The Hudson Valley Rail Trail runs for 7 miles between Highland and New Paltz, NY, on an old New York, New Haven & Hartford Railroad railbed. Part of the Empire State Trail, it links to the Walkway Over the Hudson State Historic Park at the east and Wallkill Valley Rail Trail to the west (links below). The trail is wide and well-maintained, an easy ride. Historic markers, benches, and fitness stations are situated along the trail. Excellent signage helps keep bikers on track. (Detailed map and photos below.)
Hudson Valley Rail Trail
Location: Ulster County (Highland to New Paltz) (See map)
Distance: 7 miles, plus 1.5 mile on-road connector to Wallkill Valley Rail Trail
Surface: Asphalt, 12 feet
Trailheads/Parking: Ulster Visitor Center, Commercial Ave., Highland Rotary Pavilion, Tony Williams Park, Rt 299/South St.
Nearby Places of Interest: State University of NY (SUNY) at New Paltz, Black Creek Preserve, Minnewaska State Park Preserve, Mohonk Preserve, Mohonk Mountain House
Support and Advocacy:
Hudson Valley Rail Trail Association
We visited the trail from east to west. Starting from the Poughkeepsie-Highland Bridge (Walkway Over the Hudson), it's fully paved. The first 5 miles are shaded, running through scenic woodlands and across Black Creek. The next two miles run on a separate path along Rt. 299, then a 1.5 mile connector on the road runs to the Wallkill Valley Rail Trail. Used by bikers, walkers, hikers, and equestrians - bikers must yield to pedestrians, both bikers and pedestrians must yield to horse riders.
The trail starts from the Ulster Visitor Center at the Poughkeepsie-Highland Railroad Bridge, and is shared with the Walkway Over the Hudson State Historic Park (parking, restrooms, covered patio, concession stand, and bike rentals). Additional parking is available about 0.1 mile further west, behind the 1926 caboose exhibit. The trail enters a scenic section including several rock cuts, then two roads cross above on arched stone bridges (Mile Hill Rd. and US 9W). After crossing the bridge over Vineland Ave. (US 44), the trail enters a more populated section running past Highland Hamlet with restaurants and shops, accessible from Commercial Ave. - parking is available along the trail.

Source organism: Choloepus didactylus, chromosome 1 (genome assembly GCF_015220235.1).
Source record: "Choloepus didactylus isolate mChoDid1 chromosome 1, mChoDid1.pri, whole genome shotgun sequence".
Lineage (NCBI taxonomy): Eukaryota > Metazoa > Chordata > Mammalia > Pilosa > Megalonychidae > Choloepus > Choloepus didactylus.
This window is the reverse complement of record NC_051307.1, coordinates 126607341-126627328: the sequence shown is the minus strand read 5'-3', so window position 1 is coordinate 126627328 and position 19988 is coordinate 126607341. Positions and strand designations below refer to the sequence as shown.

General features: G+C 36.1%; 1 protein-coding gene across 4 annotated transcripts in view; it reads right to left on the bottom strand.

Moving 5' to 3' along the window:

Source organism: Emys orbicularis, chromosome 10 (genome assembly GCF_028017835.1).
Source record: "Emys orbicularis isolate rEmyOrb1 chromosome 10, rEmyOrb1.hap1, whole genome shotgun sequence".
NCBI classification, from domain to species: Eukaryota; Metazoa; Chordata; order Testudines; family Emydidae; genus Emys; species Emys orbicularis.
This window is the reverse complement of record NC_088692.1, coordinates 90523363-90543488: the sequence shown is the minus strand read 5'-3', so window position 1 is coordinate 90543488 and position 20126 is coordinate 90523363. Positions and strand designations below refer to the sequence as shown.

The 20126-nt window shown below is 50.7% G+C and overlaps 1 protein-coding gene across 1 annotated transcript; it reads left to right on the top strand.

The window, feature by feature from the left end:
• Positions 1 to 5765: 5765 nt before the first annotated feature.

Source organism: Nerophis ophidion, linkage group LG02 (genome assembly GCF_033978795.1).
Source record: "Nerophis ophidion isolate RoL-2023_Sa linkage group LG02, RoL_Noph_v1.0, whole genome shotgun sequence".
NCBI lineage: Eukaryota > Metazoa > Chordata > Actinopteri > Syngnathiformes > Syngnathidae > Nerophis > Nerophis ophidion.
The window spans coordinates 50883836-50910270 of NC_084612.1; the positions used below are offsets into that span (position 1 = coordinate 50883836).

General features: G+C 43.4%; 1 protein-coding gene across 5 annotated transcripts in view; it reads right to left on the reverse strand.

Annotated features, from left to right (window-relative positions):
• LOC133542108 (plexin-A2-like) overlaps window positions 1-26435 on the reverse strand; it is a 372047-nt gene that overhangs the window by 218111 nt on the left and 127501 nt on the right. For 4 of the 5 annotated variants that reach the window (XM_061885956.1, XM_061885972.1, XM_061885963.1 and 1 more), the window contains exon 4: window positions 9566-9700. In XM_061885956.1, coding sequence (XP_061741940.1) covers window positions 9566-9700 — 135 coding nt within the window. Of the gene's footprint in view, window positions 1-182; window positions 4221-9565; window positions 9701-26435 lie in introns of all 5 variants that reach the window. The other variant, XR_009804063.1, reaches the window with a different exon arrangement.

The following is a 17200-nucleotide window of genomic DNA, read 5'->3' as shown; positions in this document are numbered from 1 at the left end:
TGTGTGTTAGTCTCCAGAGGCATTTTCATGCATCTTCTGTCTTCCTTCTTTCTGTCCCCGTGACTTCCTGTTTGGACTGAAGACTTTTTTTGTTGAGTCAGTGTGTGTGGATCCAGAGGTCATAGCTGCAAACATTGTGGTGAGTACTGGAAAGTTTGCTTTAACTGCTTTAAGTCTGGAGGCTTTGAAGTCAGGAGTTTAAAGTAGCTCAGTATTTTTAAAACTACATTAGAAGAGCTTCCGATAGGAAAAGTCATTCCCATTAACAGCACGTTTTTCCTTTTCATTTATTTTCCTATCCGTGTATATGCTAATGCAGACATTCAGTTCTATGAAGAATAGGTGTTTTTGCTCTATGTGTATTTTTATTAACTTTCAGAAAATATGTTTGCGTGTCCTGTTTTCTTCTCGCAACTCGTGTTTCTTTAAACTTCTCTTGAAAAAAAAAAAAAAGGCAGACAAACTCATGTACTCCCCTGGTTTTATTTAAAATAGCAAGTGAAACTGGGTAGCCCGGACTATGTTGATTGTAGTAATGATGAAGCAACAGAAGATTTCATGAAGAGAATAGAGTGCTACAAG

Past Commercial Ave. are the Highland Rotary Centennial Garden, and the Frank Maier Train Park (an Eagle Scout project honoring a grandfather's love of trains). A fitness course runs 1/2 mile past this area, then the trail continues through a wooded section paralleling but well-buffered from New Paltz Road, with one private dirt road crossing. The Highland Rotary Club provides ongoing support of the trail, and the Highland Rotary Pavilion (parking, restrooms, picnic) is one of several amenities built for trail users. The 1915 caboose, donated by a local businessman, was one of the first made of steel rather than wood
Past Highland Rotary Pavilion is another scenic section, wooded with numerous rock cuts. The old farmers bridge spanning the trail is a highlight, then New Paltz Road crosses the trail over a stone arch bridge. To the right off the trail is the Woods Walk, a trail to the original, lower-lying rail bed - there are two access points, one on a gravel path, the other down a stone stairway. This section is in the Black Creek wetlands, the trail crosses over Black Creek, and a wooden stairway leads down to the creek (fishing, paddlers may be seen). In another 4/10 mile, you arrive at Tony Williams Park.
Tony Williams Park has parking, restrooms, picnic, playground, and playing fields. Some railroad bridge remnants remain. Just past the park, the trail runs under S. Riverside Rd., then shortly followed by an underpass at New Paltz Rd. Black Creek continues to meander throughout this section, with several trail crossings. The first is a unique "double bridge" that carries (1) the rail bed over the creek and (2) an old farm road under the rail bed but over the creek. The trail draws closer to New Paltz Rd., crosses Black Creek yet again, and then emerges onto Rt. 299.
The two miles along Rt. 299 (Main St.) were completed as part of the Empire State Trail project (750 miles from Manhattan to Canada, and from Albany to Buffalo). There are some road crossings in this section, so take care. After emerging from the woods, the trail runs alongside Rt. 299 on the south side, with a trailhead located just east of South St. After crossing to the north side of the road, a trail bridge runs over the NY State Thruway (US 98), then the off-road trail ends at N. Putt Corners Rd.
At N. Putt Corners Rd., turn right and follow the on-road route (bike lanes). Cross at Henry W. DuBois Dr. (about 300 feet), continuing on buffered bike lanes for one mile to Chestnut St. Turn right on Chestnut, then left onto Mulberry St. to the Wallkill Valley Rail Trail.
Note: At N. Putt Corners, a pedestrian route continues straight alongside Main St. on sidewalks. The bike route is on the New Paltz Bypass, avoiding congestion and the many road and business crossings along Main St.
The trail was originally part of the Poughkeepsie Bridge Route leading to the bridge over the Hudson that today is Walkway Over the Hudson Historic State Park. The bridge, dating from 1889, was a major rail corridor between the Midwest and Northeast. Abandoned after a fire in 1974, it fell into private hands but continued to decline. The right of way west of the Hudson was eventually seized for non-payment of taxes in 1991. Then a broadband company seeking to lay fiberoptic cable paid for an easement through the corridor (that remains today). Those funds enabled development of the rail trail, and in 1997 the first 2.5 miles of the Hudson Valley Rail Trail opened. Subsequently, it's been extended to 7 miles.
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